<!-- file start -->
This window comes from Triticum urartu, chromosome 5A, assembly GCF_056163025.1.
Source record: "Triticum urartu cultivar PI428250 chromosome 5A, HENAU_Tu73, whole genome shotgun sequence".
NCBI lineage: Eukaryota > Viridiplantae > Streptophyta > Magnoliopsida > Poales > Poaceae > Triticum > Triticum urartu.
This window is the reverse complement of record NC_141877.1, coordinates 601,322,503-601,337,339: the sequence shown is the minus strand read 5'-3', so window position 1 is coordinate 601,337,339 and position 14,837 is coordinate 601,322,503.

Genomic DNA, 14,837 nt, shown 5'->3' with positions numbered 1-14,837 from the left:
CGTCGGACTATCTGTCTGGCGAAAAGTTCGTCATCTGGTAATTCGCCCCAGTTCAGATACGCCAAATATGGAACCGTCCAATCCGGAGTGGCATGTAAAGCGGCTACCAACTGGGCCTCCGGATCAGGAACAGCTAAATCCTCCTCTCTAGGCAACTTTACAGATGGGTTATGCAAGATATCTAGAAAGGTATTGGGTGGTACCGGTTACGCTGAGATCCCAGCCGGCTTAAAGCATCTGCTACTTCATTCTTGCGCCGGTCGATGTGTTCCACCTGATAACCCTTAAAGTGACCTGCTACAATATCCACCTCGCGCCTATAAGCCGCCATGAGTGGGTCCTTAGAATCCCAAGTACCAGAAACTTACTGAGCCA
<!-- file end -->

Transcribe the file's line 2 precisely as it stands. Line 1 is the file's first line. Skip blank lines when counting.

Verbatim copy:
Source record: "Triticum urartu cultivar PI428250 chromosome 5A, HENAU_Tu73, whole genome shotgun sequence".